From Wikipedia, the free encyclopedia
Jump to: navigation, search
Fibroblast growth factor 9
Protein FGF9 PDB 1g82.png
PDB rendering based on 1g82.
Available structures
PDB Ortholog search: PDBe, RCSB
Symbols FGF9 ; FGF-9; GAF; HBFG-9; HBGF-9; SYNS3
External IDs OMIM600921 MGI104723 HomoloGene1523 GeneCards: FGF9 Gene
RNA expression pattern
PBB GE FGF9 206404 at tn.png
More reference expression data
Species Human Mouse
Entrez 2254 14180
Ensembl ENSG00000102678 ENSMUSG00000021974
UniProt P31371 P54130
RefSeq (mRNA) NM_002010 NM_013518
RefSeq (protein) NP_002001 NP_038546
Location (UCSC) Chr 13:
22.25 – 22.28 Mb
Chr 14:
58.07 – 58.11 Mb
PubMed search [1] [2]

Glia-activating factor is a protein that in humans is encoded by the FGF9 gene.[1][2]

The protein encoded by this gene is a member of the fibroblast growth factor (FGF) family. FGF family members possess broad mitogenic and cell survival activities, and are involved in a variety of biological processes, including embryonic development, cell growth, morphogenesis, tissue repair, tumor growth and invasion. This protein was isolated as a secreted factor that exhibits a growth-stimulating effect on cultured glial cells. In nervous system, this protein is produced mainly by neurons and may be important for glial cell development. Expression of the mouse homolog of this gene was found to be dependent on Sonic hedgehog (Shh) signaling. Mice lacking the homolog gene displayed a male-to-female sex reversal phenotype, which suggested a role in testicular embryogenesis.[2]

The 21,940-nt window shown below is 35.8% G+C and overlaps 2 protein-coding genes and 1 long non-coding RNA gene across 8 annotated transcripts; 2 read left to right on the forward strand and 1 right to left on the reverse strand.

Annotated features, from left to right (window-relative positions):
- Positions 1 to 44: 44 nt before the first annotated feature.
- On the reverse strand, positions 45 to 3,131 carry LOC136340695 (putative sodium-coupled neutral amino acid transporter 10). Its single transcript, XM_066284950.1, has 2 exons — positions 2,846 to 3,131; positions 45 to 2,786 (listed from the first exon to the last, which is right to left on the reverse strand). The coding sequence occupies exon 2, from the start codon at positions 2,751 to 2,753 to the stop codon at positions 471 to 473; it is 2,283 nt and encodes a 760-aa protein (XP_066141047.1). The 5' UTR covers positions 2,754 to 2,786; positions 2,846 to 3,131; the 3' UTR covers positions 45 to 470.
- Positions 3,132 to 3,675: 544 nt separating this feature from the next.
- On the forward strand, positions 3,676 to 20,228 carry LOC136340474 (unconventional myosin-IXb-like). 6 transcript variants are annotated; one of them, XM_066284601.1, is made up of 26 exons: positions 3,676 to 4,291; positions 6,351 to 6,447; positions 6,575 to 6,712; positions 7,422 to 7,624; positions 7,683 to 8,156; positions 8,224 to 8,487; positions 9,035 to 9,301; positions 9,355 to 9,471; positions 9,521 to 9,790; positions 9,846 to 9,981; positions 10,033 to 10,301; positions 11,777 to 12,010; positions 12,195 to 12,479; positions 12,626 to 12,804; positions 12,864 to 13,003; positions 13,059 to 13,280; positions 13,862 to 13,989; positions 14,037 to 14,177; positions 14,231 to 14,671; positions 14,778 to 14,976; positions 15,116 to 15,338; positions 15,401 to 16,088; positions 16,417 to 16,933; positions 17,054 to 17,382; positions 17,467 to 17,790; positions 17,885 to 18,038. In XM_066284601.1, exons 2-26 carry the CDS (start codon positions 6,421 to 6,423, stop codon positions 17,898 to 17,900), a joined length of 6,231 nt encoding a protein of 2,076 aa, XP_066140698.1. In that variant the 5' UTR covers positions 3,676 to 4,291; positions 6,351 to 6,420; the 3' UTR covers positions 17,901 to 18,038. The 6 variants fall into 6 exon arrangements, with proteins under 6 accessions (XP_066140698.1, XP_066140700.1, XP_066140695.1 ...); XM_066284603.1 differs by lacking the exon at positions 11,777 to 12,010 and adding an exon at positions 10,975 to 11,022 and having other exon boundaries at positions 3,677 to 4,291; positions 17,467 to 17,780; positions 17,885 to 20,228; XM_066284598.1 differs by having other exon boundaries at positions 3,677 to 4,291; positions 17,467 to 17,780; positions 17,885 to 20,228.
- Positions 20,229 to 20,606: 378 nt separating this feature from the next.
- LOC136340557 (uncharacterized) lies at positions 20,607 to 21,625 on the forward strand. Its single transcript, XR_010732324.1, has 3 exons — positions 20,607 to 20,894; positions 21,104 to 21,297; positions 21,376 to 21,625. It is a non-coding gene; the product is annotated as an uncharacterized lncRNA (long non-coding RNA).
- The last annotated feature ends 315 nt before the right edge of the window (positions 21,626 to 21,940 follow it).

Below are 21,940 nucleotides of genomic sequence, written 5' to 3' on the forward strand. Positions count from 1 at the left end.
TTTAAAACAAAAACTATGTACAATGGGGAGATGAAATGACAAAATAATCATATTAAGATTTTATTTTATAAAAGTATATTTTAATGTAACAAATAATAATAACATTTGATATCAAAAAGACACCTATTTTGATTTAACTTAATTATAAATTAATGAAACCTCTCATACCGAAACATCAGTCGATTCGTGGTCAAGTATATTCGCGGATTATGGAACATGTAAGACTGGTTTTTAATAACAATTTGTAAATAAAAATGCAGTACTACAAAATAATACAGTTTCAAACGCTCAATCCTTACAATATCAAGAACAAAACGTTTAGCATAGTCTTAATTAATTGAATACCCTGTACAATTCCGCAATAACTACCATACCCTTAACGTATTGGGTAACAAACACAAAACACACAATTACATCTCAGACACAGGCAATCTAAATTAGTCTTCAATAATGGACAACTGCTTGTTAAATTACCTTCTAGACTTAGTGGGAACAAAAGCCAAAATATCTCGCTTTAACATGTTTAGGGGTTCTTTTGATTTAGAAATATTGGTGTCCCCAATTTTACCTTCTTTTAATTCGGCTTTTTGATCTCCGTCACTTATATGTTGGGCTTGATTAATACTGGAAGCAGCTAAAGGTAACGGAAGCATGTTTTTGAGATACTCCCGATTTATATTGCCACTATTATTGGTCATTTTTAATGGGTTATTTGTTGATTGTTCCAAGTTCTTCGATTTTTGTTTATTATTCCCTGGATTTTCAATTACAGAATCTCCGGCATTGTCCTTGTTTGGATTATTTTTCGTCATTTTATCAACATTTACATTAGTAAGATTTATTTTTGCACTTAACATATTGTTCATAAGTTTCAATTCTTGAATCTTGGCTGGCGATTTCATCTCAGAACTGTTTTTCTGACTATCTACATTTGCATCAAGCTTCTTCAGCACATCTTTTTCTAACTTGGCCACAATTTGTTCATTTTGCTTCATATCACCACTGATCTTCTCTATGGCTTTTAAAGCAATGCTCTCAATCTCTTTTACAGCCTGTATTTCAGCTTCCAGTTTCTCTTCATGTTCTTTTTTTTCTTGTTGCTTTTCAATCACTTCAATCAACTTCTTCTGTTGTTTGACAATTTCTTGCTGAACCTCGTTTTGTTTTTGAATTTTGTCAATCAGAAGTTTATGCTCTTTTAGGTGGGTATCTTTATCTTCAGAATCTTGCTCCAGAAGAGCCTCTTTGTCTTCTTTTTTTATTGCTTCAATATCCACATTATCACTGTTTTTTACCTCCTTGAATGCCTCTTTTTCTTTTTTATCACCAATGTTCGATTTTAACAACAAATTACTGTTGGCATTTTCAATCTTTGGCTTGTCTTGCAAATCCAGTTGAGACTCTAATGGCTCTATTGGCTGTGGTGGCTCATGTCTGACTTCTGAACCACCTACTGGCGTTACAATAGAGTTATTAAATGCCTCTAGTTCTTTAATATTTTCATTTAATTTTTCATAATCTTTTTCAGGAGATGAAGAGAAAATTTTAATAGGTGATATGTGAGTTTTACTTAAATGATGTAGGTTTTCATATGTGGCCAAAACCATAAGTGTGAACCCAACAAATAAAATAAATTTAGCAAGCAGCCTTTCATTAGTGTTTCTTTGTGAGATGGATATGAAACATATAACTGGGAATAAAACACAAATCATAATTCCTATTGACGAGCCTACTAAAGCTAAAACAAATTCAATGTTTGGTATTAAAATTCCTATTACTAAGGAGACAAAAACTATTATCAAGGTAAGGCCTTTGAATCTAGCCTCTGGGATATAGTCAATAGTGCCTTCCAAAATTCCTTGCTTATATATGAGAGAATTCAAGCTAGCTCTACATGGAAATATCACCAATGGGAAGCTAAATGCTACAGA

FGF9 has been shown to interact with Fibroblast growth factor receptor 3.[3][4]

Role in sex determination[edit]

FGF9 has also been shown to play a vital role in male development. Once activated by SOX9, it is responsible for forming a feedforward loop with Sox9, increasing the levels of both genes. The absence of Fgf9 causes an individual, even an individual with X and Y chromosomes, to develop into a female, as it’s needed to carry out important masculinizing developmental functions such as the multiplication of Sertoli cells and creation of the testis cords.[5]


  1. ^ Miyamoto M, Naruo K, Seko C, Matsumoto S, Kondo T, Kurokawa T (Jul 1993). "Molecular cloning of a novel cytokine cDNA encoding the ninth member of the fibroblast growth factor family, which has a unique secretion property". Mol Cell Biol 13 (7): 4251–9. PMC 359975. PMID 8321227. 
  2. ^ a b "Entrez Gene: FGF9 fibroblast growth factor 9 (glia-activating factor)". 
  3. ^ Santos-Ocampo S, Colvin JS, Chellaiah A, Ornitz DM (January 1996). "Expression and biological activity of mouse fibroblast growth factor-9". J. Biol. Chem. 271 (3): 1726–31. doi:10.1074/jbc.271.3.1726. PMID 8576175. 
  4. ^ Chellaiah A, Yuan W, Chellaiah M, Ornitz DM (December 1999). "Mapping ligand binding domains in chimeric fibroblast growth factor receptor molecules. Multiple regions determine ligand binding specificity". J. Biol. Chem. 274 (49): 34785–94. doi:10.1074/jbc.274.49.34785. PMID 10574949. 
  5. ^ Kim Y, Kobayashi A, Sekido R, DiNapoli L, Brennan J, Chaboissier MC, Poulat F, Behringer RR, Lovell-Badge R, Capel B (June 2006). "Fgf9 and Wnt4 act as antagonistic signals to regulate mammalian sex determination". PLoS Biol. 4 (6): e187. doi:10.1371/journal.pbio.0040187. PMC 1463023. PMID 16700629. 

Further reading[edit]